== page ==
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Coming up: Airport terminal using recycled content

mumbai Updated: Jun 05, 2011 01:23 IST
Soubhik Mitra
Soubhik Mitra
Hindustan Times
Highlight Story

Nothing appears green at the dusty construction site of the city airport’s upcoming terminal in Sahar.

But a closer look at the materials being used to build the X-shaped terminal explains why the airport operator has applied for a green building certification from the Indian Green Building Council (IGBC) for the structure.

The integrated terminal that is likely to cater to domestic and international fliers by 2014 is being made of fly ash blocks, eco-friendly wood and the earth dug from the airport land. “The construction material has recycled content and is renewable,” said a Mumbai International Airport Limited spokesperson.

The benefits of planning a green building would also reflect in the terminal’s future power usage. The building’s glass walls and ceiling will allow plenty of natural light to flood the terminal thereby reducing the use of artificial lights during day.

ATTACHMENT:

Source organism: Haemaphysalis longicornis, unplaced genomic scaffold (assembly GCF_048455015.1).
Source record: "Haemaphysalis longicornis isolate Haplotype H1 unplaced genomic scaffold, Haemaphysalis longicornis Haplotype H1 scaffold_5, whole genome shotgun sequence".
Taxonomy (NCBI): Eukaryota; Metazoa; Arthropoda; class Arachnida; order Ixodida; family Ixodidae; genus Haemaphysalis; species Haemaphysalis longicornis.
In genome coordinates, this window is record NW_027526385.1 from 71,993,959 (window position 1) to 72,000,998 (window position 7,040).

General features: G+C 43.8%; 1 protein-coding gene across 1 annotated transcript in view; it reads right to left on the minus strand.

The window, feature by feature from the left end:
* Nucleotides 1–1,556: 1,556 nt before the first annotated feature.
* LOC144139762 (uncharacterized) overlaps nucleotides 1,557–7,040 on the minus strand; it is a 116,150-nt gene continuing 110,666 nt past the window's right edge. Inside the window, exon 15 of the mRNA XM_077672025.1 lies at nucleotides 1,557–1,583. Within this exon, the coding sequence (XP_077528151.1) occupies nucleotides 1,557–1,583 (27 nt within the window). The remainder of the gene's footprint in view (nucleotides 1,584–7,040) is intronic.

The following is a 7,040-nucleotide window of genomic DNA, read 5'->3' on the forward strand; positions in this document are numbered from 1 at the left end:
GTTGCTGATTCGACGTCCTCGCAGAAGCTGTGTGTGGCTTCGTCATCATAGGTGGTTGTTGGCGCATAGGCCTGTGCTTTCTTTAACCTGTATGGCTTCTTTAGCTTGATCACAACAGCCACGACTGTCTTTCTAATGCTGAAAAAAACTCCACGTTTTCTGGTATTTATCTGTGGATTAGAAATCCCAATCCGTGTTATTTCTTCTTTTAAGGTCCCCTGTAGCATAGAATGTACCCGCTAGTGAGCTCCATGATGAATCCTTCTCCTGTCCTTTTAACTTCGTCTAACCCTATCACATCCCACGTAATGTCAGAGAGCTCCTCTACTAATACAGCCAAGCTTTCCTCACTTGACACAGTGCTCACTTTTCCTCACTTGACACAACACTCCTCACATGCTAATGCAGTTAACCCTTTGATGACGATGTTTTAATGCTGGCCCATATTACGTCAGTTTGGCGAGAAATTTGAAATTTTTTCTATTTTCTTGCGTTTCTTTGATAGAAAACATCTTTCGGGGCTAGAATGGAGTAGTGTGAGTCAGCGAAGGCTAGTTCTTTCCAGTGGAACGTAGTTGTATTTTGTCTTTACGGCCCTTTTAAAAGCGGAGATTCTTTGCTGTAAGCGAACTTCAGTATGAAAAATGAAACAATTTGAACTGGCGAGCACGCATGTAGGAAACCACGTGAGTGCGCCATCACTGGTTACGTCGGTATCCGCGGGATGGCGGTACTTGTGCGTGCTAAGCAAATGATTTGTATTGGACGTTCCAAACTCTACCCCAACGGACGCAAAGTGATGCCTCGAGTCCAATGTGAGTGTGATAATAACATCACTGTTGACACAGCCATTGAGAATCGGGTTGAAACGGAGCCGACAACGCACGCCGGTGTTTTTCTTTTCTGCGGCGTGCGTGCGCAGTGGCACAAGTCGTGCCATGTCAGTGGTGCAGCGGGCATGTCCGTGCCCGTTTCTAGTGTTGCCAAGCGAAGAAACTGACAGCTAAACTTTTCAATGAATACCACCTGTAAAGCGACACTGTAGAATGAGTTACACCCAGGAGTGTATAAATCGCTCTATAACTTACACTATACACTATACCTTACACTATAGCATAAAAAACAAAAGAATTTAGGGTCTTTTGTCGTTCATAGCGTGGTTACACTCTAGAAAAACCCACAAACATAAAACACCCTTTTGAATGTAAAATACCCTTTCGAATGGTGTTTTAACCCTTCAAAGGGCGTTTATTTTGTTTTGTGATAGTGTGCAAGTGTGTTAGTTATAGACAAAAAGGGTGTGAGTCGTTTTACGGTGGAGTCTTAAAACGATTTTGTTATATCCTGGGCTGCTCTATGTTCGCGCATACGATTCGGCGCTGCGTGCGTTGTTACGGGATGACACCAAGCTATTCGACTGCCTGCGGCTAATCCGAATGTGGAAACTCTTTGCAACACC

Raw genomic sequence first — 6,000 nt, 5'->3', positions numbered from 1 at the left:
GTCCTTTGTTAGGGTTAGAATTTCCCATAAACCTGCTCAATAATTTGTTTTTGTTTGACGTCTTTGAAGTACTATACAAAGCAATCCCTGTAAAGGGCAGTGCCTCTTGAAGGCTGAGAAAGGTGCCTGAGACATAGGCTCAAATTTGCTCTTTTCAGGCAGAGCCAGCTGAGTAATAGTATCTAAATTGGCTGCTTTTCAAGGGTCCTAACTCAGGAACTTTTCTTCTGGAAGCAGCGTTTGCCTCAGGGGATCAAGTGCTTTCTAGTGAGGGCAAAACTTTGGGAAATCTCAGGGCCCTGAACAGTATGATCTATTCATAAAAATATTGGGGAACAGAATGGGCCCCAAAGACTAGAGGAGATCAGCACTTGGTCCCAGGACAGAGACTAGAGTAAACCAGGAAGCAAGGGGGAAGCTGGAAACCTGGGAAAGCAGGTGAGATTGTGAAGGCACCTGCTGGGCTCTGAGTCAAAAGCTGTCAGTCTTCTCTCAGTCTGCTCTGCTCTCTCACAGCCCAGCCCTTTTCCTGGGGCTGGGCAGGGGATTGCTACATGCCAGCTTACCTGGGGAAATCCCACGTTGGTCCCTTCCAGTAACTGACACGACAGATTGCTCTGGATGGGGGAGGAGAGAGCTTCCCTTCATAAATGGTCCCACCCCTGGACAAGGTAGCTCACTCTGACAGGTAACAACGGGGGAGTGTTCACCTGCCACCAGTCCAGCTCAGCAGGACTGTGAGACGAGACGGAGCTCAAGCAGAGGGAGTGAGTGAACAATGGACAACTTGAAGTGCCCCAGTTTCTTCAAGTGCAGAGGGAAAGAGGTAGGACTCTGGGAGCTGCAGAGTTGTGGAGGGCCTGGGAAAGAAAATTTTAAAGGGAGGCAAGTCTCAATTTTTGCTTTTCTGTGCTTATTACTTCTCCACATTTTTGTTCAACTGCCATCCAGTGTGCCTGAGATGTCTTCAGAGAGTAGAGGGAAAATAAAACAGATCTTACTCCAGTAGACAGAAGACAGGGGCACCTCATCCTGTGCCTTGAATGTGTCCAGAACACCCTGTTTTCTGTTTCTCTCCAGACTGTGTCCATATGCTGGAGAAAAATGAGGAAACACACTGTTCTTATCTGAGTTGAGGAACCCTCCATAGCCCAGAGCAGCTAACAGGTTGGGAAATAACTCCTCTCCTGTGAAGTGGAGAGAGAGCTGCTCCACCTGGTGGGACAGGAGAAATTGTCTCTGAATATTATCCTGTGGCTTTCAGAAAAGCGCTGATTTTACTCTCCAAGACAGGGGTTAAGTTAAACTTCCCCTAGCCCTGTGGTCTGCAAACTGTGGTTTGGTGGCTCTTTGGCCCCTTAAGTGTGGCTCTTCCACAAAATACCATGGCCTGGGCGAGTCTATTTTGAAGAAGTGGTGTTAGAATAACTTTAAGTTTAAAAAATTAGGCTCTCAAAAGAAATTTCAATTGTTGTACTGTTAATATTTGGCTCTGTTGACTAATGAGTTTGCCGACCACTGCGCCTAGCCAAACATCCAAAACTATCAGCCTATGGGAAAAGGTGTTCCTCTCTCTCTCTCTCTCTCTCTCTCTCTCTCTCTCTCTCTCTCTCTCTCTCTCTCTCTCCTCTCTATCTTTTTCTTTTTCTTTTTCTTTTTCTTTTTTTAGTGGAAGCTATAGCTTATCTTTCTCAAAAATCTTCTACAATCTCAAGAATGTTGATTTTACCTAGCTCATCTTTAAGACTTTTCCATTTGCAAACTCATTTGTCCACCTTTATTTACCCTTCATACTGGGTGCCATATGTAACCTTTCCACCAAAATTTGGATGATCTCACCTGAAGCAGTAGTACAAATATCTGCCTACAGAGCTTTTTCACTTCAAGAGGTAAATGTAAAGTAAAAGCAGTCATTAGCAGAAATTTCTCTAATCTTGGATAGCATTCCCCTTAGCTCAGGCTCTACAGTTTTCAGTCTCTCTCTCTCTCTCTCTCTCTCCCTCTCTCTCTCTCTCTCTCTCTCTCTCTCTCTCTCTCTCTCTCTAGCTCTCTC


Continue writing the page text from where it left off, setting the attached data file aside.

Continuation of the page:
The airport operator is also following the National Building Code to main good indoor air quality. “All the adhesives and sealants proposed to be used in the interiors of the building are in conformance to the Volatile Organic Compound limits to avoid air contamination,” added the spokesperson.

The airport consumes 70 to 80 lakh units of power every month and has been successful in cutting down its annual power bill by 9%. Energy efficient devices such as dry type transformers and variable frequency drives in air conditioning units made a huge difference in reducing the airport’s power need.

Lights inside the terminal are switched off during the day and high-speed air curtains installed at the entry gates prevent hot air from entering the terminals. The temperature inside the terminals is maintained at 23 degree Celsius. Often, air-conditioners at vacant areas and during non-peak hours are switched off.

The airport’s water usage also came down by 19% in 2010-11 owing to fixing of taps with water saving devices such as aerators. Efforts were also made to avoid overflowing of overhead tanks. The airport consumes three to four million litres of water daily.